Analyze Your Life Cycle Costs

This post was guest blogged by Alex Shalman, who created Happiness: The Group Writing Project which gives you 2 links (PR 4) for your participation.

Part of what makes a millionaire a millionaire is not just their obscene yearly income, rather it’s their mindset which allows them to play defense with their money.

If you were to take a longitudinal case study, and track two people with very high incomes throughout their lives, you would notice that the one that plays defense wins the net worth race. Race? Defense? Since when is making money a sport?

Let me explain why this is important to you and can be applied to you even if you’re broke. It’s not about how much money you have, or how big your income is, it’s about your out look on life and the steps you take to manage the money that you already have.

Good money management training should begin when you have 1 dollar, not when you’ve got a lot of it and have wasted away a large sum. Today I’ll introduce you to one money management technique used by the millionaires. You can use this technique to defend the money you make online.

First Cost vs. Life Cycle Cost

If you’ve ever bought something because it was the cheaper, more thrifty version, then pay special attention. You might be going about your spending all wrong and not playing proper defense with your cash-money.

Certain purchases like clothes, furniture and home improvements are very much susceptible to errors in life cycle cost analysis. This is where buying cheap turns out to be more expensive, due to future repair and replacement, than if you purchased quality up front.

Many people are discouraged by paying a larger sum up front because they don’t do the math of the life cycle expenses. Dr. Thomas Stanley, who gave us the 13 Success Secrets of Real Millionaires interviewed over 1000 millionaires and came up with some interesting results.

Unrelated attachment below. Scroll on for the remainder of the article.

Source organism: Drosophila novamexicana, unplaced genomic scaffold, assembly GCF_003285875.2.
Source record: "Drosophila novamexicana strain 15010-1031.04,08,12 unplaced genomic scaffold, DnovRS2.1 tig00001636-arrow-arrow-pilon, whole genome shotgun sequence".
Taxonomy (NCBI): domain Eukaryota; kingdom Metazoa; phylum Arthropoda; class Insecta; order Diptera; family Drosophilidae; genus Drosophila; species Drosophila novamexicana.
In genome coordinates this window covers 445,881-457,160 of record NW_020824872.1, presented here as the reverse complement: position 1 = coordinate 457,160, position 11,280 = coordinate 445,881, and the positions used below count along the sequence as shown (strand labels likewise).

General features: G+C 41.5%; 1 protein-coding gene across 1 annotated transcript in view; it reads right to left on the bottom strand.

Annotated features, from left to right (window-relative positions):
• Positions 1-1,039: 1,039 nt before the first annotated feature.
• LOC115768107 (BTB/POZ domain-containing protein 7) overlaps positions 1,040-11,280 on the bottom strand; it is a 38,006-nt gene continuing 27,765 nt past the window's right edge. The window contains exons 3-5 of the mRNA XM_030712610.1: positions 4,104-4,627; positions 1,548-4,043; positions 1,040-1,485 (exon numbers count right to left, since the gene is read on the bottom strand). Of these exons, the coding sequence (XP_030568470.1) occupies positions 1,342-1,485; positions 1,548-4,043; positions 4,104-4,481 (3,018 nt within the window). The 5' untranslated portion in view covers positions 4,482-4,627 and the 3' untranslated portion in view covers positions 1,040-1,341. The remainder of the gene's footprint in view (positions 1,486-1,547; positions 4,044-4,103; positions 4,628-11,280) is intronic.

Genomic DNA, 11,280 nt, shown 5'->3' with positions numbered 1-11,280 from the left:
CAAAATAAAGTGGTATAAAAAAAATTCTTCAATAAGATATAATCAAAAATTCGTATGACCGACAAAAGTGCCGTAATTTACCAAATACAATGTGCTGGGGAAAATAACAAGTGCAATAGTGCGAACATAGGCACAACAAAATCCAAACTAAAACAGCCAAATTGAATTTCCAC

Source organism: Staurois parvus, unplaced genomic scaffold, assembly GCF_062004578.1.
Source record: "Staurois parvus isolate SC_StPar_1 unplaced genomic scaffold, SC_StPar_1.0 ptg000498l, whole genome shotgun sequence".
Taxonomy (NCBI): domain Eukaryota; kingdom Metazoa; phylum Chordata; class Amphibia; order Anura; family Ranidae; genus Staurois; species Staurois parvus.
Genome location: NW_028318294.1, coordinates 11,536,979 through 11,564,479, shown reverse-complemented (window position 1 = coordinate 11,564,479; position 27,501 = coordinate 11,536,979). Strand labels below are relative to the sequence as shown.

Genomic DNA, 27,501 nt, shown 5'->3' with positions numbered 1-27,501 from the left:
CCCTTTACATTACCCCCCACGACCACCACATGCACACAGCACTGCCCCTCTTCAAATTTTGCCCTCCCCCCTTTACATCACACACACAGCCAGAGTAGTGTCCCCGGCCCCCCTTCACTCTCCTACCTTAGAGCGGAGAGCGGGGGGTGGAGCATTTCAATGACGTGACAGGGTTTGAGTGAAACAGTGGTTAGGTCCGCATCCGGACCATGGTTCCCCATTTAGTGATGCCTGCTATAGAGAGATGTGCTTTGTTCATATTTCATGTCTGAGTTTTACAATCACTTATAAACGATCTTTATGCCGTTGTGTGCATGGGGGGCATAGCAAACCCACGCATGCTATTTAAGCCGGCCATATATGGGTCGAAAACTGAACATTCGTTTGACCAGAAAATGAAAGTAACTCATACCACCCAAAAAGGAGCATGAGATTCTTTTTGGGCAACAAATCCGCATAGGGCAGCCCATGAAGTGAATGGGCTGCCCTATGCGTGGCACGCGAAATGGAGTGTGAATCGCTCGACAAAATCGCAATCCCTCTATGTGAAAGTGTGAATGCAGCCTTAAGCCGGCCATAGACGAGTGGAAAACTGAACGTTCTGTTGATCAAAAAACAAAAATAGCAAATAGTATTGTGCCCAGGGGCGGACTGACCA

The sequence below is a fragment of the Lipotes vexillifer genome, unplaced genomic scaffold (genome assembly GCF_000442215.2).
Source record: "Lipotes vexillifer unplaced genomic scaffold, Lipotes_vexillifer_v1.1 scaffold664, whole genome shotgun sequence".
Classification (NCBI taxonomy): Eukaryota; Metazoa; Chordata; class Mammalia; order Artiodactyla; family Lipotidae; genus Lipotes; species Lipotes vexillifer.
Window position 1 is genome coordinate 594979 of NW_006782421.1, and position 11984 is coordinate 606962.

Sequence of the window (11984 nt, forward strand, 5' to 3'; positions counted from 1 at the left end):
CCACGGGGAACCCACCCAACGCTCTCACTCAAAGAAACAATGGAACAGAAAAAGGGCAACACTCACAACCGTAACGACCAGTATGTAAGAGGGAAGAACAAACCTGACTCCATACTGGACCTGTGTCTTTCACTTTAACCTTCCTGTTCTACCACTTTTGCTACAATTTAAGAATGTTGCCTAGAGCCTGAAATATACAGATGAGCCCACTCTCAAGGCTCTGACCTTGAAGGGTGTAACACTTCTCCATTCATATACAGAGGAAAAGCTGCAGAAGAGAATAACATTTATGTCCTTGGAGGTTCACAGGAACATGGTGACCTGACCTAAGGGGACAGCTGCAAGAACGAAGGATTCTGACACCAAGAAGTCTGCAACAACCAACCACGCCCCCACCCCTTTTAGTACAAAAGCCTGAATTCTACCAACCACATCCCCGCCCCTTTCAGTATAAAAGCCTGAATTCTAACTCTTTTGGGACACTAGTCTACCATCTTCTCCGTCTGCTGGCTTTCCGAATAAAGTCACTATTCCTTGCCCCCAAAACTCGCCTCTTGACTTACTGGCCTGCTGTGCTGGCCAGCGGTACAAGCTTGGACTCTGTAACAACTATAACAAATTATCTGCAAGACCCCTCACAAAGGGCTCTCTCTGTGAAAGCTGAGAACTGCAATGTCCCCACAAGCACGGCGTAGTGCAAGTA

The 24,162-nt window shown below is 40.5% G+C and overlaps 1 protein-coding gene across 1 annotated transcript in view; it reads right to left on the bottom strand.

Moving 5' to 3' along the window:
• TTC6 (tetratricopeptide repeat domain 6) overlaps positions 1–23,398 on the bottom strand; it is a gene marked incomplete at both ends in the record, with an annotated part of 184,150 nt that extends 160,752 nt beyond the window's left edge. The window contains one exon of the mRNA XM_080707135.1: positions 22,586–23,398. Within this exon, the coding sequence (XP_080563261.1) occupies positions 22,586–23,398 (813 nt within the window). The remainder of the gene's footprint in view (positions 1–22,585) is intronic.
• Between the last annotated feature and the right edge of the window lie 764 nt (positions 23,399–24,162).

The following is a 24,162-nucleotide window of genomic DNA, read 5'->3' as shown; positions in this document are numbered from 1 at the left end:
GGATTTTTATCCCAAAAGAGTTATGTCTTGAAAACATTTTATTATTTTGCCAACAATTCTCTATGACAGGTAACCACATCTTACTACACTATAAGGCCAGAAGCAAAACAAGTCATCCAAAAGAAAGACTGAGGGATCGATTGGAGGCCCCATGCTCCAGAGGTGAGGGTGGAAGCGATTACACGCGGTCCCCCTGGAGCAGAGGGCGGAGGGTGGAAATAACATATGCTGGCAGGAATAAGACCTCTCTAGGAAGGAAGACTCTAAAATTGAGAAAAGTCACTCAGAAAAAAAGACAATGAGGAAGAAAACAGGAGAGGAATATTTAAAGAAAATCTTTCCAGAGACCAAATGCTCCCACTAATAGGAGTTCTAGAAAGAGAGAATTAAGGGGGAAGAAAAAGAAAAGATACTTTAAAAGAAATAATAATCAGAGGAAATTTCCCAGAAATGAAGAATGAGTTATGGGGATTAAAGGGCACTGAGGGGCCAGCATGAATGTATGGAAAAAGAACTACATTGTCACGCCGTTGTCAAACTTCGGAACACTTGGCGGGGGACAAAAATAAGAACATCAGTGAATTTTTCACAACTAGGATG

1. Furniture purchases. Dr. Stanley’s interviewed showed that real millionaires were likely to purchase an antique dining room table for $10,000 because it could be refinished and repaired. While not modern, this type of table is aesthetically pleasing, can be passed on to your children, and retains it’s value throughout the lifetime.
  2. Clothing purchases. Wealthy people are likely to buy shoes which one would consider to be too expensive. However, they will wear them often, resole them when needed, and hold on to them for many years. Contrast that with a college student who buys $100 sneakers and switches them up frequently. Who is really paying more money per shoe wear?
  3. Home improvements. To hire a pro or do it yourself? That is the question. While it may seem cheaper to do a repair yourself you may want to take a couple of factors into consideration. If you’re doing the plumbers job, who is at work doing your job? You’re losing money. If a repair needs to be made, or your faulty installation endangers your family, who is to answer for this?

I’m going to keep this list short in order to give you a feel of what life cycle costs are all about. In the comments section I would like you to share your real life experiences with utilizing this system to defend your dollars.